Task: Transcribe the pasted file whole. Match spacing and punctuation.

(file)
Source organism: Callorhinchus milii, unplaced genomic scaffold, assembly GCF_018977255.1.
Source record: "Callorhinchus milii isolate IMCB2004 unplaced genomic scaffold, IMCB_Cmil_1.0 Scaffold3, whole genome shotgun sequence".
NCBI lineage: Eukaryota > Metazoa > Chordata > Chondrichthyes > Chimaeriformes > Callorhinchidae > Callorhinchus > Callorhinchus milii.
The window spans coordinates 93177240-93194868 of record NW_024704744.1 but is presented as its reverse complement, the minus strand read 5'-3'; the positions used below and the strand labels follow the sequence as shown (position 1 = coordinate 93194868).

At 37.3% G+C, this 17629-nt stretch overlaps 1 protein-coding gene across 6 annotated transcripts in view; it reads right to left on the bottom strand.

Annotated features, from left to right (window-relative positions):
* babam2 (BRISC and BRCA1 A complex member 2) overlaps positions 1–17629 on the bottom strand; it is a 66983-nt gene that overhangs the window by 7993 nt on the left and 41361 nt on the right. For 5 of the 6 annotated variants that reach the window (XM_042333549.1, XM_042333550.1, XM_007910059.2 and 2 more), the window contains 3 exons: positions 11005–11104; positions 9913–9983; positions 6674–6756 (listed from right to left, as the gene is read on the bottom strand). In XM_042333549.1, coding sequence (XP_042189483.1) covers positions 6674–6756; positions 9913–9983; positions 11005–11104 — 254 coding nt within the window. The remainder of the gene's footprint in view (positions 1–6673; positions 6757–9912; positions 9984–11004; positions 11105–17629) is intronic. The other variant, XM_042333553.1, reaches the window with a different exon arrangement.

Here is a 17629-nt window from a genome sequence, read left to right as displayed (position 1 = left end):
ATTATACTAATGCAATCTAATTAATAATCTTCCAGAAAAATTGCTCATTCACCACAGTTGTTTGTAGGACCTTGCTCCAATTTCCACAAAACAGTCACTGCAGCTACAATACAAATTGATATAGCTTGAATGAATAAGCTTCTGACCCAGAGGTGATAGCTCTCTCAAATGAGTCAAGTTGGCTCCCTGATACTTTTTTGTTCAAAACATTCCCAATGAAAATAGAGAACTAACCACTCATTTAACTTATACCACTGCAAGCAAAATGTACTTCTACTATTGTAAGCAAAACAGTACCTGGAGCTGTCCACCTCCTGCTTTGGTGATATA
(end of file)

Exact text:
Source organism: Callorhinchus milii, unplaced genomic scaffold, assembly GCF_018977255.1.
Source record: "Callorhinchus milii isolate IMCB2004 unplaced genomic scaffold, IMCB_Cmil_1.0 Scaffold3, whole genome shotgun sequence".
NCBI lineage: Eukaryota > Metazoa > Chordata > Chondrichthyes > Chimaeriformes > Callorhinchidae > Callorhinchus > Callorhinchus milii.
The window spans coordinates 93177240-93194868 of record NW_024704744.1 but is presented as its reverse complement, the minus strand read 5'-3'; the positions used below and the strand labels follow the sequence as shown (position 1 = coordinate 93194868).

At 37.3% G+C, this 17629-nt stretch overlaps 1 protein-coding gene across 6 annotated transcripts in view; it reads right to left on the bottom strand.

Annotated features, from left to right (window-relative positions):
* babam2 (BRISC and BRCA1 A complex member 2) overlaps positions 1–17629 on the bottom strand; it is a 66983-nt gene that overhangs the window by 7993 nt on the left and 41361 nt on the right. For 5 of the 6 annotated variants that reach the window (XM_042333549.1, XM_042333550.1, XM_007910059.2 and 2 more), the window contains 3 exons: positions 11005–11104; positions 9913–9983; positions 6674–6756 (listed from right to left, as the gene is read on the bottom strand). In XM_042333549.1, coding sequence (XP_042189483.1) covers positions 6674–6756; positions 9913–9983; positions 11005–11104 — 254 coding nt within the window. The remainder of the gene's footprint in view (positions 1–6673; positions 6757–9912; positions 9984–11004; positions 11105–17629) is intronic. The other variant, XM_042333553.1, reaches the window with a different exon arrangement.

Here is a 17629-nt window from a genome sequence, read left to right as displayed (position 1 = left end):
ATTATACTAATGCAATCTAATTAATAATCTTCCAGAAAAATTGCTCATTCACCACAGTTGTTTGTAGGACCTTGCTCCAATTTCCACAAAACAGTCACTGCAGCTACAATACAAATTGATATAGCTTGAATGAATAAGCTTCTGACCCAGAGGTGATAGCTCTCTCAAATGAGTCAAGTTGGCTCCCTGATACTTTTTTGTTCAAAACATTCCCAATGAAAATAGAGAACTAACCACTCATTTAACTTATACCACTGCAAGCAAAATGTACTTCTACTATTGTAAGCAAAACAGTACCTGGAGCTGTCCACCTCCTGCTTTGGTGATATA